‘You come off the mountain a different person’
Five Irish teenagers with scoliosis took on the Mount Kilimanjaro challenge
Climbers Kevin McGradh and Alison Quinn, chartered physiotherapist specialist Eimear Brown, climber Edel Convery and co-founder of Street to Swimming, and Dr Padraig Sheeran, lead physician on the Kilimanjaro climb and sports medicine at RCSI. Photograph: Sara Freund
Earlier this year, five Irish teenagers suffering from scoliosis took on Mount Kilimanjaro, in Tanzania. “I remember when I was in hospital last year, I could hardly walk. I’d hear of people going off to a concert and I’d think to be able to do that would seem like a miracle,” says Kevin McGrath (18) from Limerick, who has scoliosis.
One year after his operation, McGrath found himself climbing Mount Kilimanjaro with four other teenagers who also have the condition which curves the spine.
The curve can be mild, moderate or severe, and can affect any part of the spine. The most common places are the chest area (thoracic scoliosis) or the lower back (lumbar scoliosis). It can be a debilitating condition because it reduces lung capacity, puts extra pressure on the heart and can restrict physical activities.
The signs and symptoms often start just before puberty, but McGrath didn’t notice until he was 16. Then he realised that one of his sides was more slanted than the other. He had surgery a year later and while many people with scoliosis experience ongoing pain, McGrath is one of the few who does not.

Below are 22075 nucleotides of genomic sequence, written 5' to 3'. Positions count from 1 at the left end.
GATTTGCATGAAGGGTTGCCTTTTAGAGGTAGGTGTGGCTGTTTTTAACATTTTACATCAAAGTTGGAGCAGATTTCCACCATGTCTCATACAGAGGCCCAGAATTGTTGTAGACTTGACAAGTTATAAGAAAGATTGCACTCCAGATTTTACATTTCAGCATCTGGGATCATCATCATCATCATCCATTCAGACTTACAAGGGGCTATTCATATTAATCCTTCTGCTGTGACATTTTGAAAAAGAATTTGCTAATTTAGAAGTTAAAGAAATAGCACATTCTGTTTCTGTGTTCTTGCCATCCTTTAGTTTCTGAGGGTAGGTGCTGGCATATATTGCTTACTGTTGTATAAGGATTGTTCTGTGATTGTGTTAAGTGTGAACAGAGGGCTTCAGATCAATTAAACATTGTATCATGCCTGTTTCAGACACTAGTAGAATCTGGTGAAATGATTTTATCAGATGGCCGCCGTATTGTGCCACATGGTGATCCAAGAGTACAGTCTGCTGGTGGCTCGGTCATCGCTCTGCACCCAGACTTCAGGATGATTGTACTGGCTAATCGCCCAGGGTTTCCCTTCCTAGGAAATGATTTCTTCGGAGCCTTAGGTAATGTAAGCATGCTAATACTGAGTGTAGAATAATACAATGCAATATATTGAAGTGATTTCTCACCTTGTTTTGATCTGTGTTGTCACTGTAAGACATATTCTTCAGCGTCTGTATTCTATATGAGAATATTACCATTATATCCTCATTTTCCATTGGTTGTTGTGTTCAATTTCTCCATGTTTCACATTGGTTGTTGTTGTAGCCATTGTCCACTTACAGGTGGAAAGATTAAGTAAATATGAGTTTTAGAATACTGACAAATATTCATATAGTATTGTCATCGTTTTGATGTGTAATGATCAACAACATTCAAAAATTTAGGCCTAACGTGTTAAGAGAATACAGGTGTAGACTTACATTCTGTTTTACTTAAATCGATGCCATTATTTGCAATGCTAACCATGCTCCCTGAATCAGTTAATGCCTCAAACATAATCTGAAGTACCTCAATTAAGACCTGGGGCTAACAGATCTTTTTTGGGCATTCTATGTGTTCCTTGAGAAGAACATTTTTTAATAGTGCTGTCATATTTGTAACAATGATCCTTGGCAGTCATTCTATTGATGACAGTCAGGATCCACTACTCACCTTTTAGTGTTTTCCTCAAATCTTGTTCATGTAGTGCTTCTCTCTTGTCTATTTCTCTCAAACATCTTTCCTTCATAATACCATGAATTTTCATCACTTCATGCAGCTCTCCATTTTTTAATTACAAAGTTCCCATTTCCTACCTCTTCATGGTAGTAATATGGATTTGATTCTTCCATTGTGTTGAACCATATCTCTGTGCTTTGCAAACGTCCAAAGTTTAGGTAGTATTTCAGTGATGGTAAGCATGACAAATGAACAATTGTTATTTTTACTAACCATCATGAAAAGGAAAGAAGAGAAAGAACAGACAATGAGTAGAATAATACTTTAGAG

When he received an email from Dr Padraig Sheeran, dean of the Royal College of Surgeons in Ireland’s (RCSI’s) faculty of sports and exercise medicine, asking if he’d like to take part in an expedition to climb Kilimanjaro with his peers in August, he jumped at the chance. McGrath was the only teenager from the Republic to take part in the Kilimanjaro Achievers trip, an Irish not-for-profit organisation that brings people of all ages and abilities to climb the African peak.
The project involved months of intensive training before tackling the 5,895m peak. McGrath trained on Carrantuohill and the Wicklow mountains with his father, while his four counterparts in the North tackled the Mourne Mountains.
“We picked people who were a year post-surgery as being the most free of complications,” says Sheeran. “We put together a cardiovascular training session and focused a lot on hill work. The training mirrored the expedition.”
Along with Sheeran, physiotherapist Alison Quinn of the Rehab Rooms also played a big part in preparing the young people for their trip. “We carried out clinical testing which gave me a rough [idea of the] level of their fitness and then we added in other components of fitness; we did balance, strength and flexibility testing and we were then able to give them tailored programmes,” says Quinn. “When we started taking some of the kids on the mountains, we were using poles, but they started to get muscle spasms because the muscles weren’t used to working in this manner. But as time went by, the problems became less and less, and physical activity was a key part of that,” says Sheeran.
For the trip, there were six doctors with the five teenagers: Naoimh Murphy, Rose Dalton, sisters Jessica and Holly Cowden, and McGrath, reflecting the fact that the condition more commonly affects girls than boys.
“Climbing Kilimanjaro is all about the top two inches, not giving up and being determined,” says Sheeran.
Reaching the top was a dream come true for members of the group. “Before we started the trip, I felt really intimidated, really nervous and anxious,” says Jessica Cowden (15) from Antrim. “I didn’t think I’d even make it to day two, I never thought I’d reach the top. Summit night was really long, really tiring but when I got to the top, it felt amazing. I had worked so hard for six months.”